As Dr. Frye explains it, “Hepatic CB1 receptors upregulate hepatic fatty acid production and promote liver fibrosis.” On the other hand, “CB2 receptors can suppress fatty liver disease and protect the liver from damage caused by decreased oxygen delivery.”
With CB2 activation people see decreased:
- Hepatic inflammation
- Oxidative stress
- Fibrogenesis So, activating CB2 receptors in the liver and blocking the liver’s CB1 receptors could be key for helping to address certain liver conditions.
Still, cannabis’s effect on the liver depends greatly on the exact liver condition someone has. For example, Dr. Frye points out that “in patients with hepatitis C, the antiviral effect may be of some benefit. But this does not apply to hepatitis B.” For other conditions, cannabis seems to offer the liver some protection from damage.
Also, among alcohol users, for example, individuals who also consume cannabis showed significantly lower odds of progressing through the stages the alcoholic liver disease and developing:
- Hepatocellular carcinoma
And the data suggests that cannabidiol (CBD) may offer even more protection from nonalcoholic fatty liver disease (NAFLD). According to Dr. Frye, one German study even showed 20% reduced prevalence of NAFLD in patients who took cannabis. These cannabis consumers also saw reduced rates of obesity and diabetes, which are commonly associated with NAFLD.
And a new study on cannabis and liver health demonstrated that cannabis can play yet another a protective role, helping protect the liver in patients suffering from psychosis.
The study looked specifically at liver health for patients suffering from psychosis and found cannabis consumption was associated with a lower risk of liver steatosis in psychosis. Scientists aren’t sure if this protective effect has to do with cannabis’s metabolic effects on weight gain or if marijuana’s positively affecting liver tissue directly, but cannabis certainly seems to be beneficial.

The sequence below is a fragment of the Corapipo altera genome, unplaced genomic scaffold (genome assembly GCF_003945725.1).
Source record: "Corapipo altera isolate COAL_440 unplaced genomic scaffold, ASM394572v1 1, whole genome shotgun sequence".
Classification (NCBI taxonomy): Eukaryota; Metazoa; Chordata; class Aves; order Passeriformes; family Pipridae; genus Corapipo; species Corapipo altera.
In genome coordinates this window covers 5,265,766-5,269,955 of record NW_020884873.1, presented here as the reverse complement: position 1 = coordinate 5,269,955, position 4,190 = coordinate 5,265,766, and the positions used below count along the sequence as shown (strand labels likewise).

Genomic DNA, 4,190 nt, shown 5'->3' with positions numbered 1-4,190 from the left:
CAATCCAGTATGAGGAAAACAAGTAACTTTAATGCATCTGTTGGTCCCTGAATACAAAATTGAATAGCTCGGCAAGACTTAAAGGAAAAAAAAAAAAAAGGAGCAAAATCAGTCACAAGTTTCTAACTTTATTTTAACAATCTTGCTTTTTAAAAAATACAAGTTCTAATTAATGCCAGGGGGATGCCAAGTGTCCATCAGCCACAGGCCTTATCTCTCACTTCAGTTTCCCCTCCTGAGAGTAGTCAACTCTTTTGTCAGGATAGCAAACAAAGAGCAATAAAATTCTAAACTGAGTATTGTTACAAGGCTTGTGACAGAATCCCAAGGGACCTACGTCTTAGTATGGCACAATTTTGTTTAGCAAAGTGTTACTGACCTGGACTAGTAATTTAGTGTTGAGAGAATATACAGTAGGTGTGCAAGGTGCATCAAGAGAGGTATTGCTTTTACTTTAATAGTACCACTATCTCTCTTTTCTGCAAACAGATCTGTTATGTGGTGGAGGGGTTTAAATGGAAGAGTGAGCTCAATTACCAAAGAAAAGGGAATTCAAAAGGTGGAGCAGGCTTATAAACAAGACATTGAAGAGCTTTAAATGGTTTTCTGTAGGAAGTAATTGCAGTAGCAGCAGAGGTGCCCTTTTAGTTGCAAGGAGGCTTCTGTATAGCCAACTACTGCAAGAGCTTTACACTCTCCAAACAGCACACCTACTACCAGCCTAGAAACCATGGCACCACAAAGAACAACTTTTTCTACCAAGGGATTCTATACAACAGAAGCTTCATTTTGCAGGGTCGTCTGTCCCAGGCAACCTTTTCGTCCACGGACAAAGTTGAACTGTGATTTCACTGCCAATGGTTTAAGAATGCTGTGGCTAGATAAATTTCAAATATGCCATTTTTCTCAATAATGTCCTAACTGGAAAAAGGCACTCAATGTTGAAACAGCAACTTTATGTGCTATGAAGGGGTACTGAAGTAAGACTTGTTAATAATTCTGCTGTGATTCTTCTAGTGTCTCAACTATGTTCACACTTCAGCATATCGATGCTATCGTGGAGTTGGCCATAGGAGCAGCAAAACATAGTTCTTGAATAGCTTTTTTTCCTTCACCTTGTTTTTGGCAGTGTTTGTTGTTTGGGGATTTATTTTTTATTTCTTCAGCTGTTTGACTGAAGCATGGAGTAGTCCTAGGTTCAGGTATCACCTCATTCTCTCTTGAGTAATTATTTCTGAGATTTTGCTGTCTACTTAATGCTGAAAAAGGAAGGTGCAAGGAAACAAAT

How Cannabis May Be Risky for Liver Health
It’s clear that cannabis can be helpful for certain liver conditions, but it could it also be harmful? As it turns out, there’s some evidence that cannabis may pose risks for your liver as well.
When it comes to taking cannabis for your liver, Dr. Frye warns that “heavy use may exacerbate end-stage cirrhosis.” So if you have this condition, you may want to avoid consuming much cannabis.
Those with chronic hepatitis C may also want to be cautious, despite the beneficial antiviral effects cannabis may have.
A 2008 study showed that daily cannabis consumers had higher incidence of fatty liver associated with chronic hepatitis C. Still, Dr. Frye points out that it’s “not clear if there is cause and effect.” It’s impossible to tell from the study whether those patients were simply more symptomatic, and so consumed more cannabis to address their symptoms or if cannabis was actually causing the fatty liver disease.
There’s also some worry after a study in which high doses of CBD given to mice led to the death of some of the subjects involved. The researchers concluded the mice died from liver issues because they had elevated liver enzymes and increased liver size.
Still, other researchers have noted issues with this research. For one thing, the dose was incredibly high—more than most humans would ever ingest and 100 times higher than the maximum recommended dose for Epidiolex, the only FDA-approved CBD-based medicine.
The CBD administered to the mice was also extracted using hexane—a solvent with known neurotoxic properties. So it’s unclear whether the hexane could have been a factor in the mice death.
In addition, the test was on a very small sample size—only six mice. And the researchers reported that 75% of the subjects died. But as critics have pointed out, this would mean that four and a half mice would have died, a true impossibility. Errors like this should certainly lead people to question the truth of the rest of the data in this study.
Still, testing of Epidiolex also found elevated liver enzymes in human subjects, too. So, we shouldn’t simply ignore this data. But we should take it with a grain of salt and balance it against the data showing CBD can be helpful for the liver in other studies.
If you’re concerned about your own liver health with cannabis, it’s best to talk to a doctor familiar with cannabis who can help you to figure out whether the plant—and in what form—is right for your situation.
Photo credit: VDB Photos/Shutterstock.com